Addiction to Ritalin
Methylphenidate (MPH), most commonly known as Ritalin, ranks in the top 10 most frequently reported controlled pharmaceuticals stolen from licensed handlers.
Abuse of MPH can lead to marked tolerance and severe psychic dependence.
Organized drug trafficking groups in a number of states have utilized various schemes to obtain MPH for resale on the illicit market.
MPH is abused by diverse segments of the population, from health care professionals and children to street addicts.
A significant number of children and adolescents are diverting or abusing MPH medication intended for the treatment of ADHD.
A national high school survey (Monitoring the Future) indicated that more seniors in the U.S. abuse Ritalin than are prescribed Ritalin legitimately.
Students are giving and selling their medication to classmates who are crushing and snorting the powder like cocaine.
There has been a six-fold increase in emergency room visits associated to Ritalin abuse over the past decade, according to the Drug Abuse Warning Network, which tracks drug abuse data for federal health authorities.
Abusers of the drug say the high it creates is similar to what can be achieved with cocaine, and that parents are clueless about Ritalin’s misuse.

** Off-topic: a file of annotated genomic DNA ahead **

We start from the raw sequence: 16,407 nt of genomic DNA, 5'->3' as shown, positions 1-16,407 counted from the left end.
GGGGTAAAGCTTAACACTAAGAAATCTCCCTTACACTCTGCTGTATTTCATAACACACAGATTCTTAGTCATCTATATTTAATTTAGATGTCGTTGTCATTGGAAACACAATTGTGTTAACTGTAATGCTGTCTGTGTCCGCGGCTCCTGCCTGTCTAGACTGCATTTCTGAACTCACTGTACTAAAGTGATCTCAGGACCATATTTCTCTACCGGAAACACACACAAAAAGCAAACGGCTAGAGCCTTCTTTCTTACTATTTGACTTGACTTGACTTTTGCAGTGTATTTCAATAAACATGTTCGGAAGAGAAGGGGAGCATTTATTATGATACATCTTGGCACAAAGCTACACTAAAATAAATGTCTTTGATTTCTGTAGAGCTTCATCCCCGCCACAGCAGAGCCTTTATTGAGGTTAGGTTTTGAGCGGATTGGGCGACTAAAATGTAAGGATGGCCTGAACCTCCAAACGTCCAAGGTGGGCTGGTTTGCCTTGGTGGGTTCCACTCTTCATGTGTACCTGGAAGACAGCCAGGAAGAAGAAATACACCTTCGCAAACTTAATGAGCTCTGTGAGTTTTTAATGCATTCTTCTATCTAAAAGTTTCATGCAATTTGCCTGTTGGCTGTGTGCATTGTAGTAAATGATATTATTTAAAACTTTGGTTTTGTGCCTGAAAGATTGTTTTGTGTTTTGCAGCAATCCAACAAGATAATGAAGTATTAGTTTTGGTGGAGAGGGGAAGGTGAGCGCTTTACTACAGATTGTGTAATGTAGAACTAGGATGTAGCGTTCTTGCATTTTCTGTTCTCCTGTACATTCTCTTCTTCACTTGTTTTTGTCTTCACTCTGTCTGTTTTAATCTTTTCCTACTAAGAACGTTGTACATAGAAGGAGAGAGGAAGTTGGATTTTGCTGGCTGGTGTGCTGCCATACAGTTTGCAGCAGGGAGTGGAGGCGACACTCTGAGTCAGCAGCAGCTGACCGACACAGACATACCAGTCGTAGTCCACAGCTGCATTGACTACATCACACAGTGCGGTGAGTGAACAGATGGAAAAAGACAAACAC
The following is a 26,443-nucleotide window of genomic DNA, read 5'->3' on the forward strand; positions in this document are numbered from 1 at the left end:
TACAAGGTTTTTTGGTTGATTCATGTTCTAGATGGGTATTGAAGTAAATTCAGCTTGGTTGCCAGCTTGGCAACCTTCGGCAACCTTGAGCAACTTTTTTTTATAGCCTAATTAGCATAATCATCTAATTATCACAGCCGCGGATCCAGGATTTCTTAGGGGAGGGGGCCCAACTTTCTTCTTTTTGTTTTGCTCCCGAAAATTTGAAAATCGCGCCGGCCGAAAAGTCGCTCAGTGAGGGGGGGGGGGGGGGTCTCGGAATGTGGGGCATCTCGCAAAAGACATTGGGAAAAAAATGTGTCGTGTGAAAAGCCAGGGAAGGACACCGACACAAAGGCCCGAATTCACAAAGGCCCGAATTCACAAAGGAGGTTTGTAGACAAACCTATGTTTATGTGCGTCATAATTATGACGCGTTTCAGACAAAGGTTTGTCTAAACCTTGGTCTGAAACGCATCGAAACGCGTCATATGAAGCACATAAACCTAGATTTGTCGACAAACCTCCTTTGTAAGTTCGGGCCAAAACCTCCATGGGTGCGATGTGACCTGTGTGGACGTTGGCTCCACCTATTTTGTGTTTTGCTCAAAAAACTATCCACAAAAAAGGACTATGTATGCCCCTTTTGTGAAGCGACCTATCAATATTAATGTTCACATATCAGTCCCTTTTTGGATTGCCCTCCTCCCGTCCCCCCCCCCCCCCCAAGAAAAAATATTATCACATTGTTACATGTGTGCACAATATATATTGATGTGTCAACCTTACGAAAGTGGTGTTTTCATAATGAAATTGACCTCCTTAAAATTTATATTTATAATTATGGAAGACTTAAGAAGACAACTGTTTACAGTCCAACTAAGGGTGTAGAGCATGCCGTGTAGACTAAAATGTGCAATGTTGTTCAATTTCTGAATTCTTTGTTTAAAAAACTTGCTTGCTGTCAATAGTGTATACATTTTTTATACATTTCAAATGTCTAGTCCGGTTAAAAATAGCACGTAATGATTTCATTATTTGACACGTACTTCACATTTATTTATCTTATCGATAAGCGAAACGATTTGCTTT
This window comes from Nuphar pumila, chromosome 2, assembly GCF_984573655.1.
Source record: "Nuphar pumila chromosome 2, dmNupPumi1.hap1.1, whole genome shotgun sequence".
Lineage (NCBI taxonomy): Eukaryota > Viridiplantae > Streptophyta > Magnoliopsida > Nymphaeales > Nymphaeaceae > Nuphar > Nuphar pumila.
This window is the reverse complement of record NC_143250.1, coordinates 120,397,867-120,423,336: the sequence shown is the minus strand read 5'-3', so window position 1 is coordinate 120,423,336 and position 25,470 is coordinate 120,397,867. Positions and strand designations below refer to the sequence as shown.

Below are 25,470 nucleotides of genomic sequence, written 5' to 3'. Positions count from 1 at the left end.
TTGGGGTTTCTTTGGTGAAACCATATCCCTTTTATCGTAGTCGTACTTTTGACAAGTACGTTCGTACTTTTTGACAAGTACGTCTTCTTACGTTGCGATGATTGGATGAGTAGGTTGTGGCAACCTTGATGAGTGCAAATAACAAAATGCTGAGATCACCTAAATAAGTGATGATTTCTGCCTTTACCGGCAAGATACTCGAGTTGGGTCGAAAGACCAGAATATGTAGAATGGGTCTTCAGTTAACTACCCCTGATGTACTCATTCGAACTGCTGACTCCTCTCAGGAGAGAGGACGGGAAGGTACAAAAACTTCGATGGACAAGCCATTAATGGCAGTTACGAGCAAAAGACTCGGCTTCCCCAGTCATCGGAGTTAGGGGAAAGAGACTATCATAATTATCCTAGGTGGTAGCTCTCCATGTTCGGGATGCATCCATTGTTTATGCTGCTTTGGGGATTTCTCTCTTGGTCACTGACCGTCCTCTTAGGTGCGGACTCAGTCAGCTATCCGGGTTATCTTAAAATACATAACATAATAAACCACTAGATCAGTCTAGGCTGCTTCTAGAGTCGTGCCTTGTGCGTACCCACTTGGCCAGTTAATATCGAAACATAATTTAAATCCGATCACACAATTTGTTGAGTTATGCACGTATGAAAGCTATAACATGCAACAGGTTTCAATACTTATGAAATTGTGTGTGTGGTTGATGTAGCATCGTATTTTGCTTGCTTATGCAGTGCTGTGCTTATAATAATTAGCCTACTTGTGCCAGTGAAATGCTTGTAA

According to the National Institute on Drug Abuse, Ritalin is “sometimes abused however—that is, taken in higher quantities or in a different manner than prescribed, or taken by those without a prescription. Because they suppress appetite, increase wakefulness, and increase focus and attention, they are frequently abused for purposes of weight loss or performance enhancement (e.g., to help study or boost grades in school; see box). Because they may produce euphoria, these drugs are also frequently abused for recreational purposes (i.e., to get high). Euphoria from stimulants is generally produced when pills are crushed and then snorted or mixed with water and injected.”
The U.S. manufactures and consumes 5-times more MPH than the rest of the world combined.
MPH aggregate production quota has increased almost 6-fold since 1990.
Every indicator available, including scientific abuse liability studies, actual abuse, paucity of scientific studies on possible adverse effects associated with long-term use of stimulants, divergent prescribing practices of U.S. physicians, and lack of concurrent medical treatment and follow-up, urge greater caution and more restrictive use of MPH.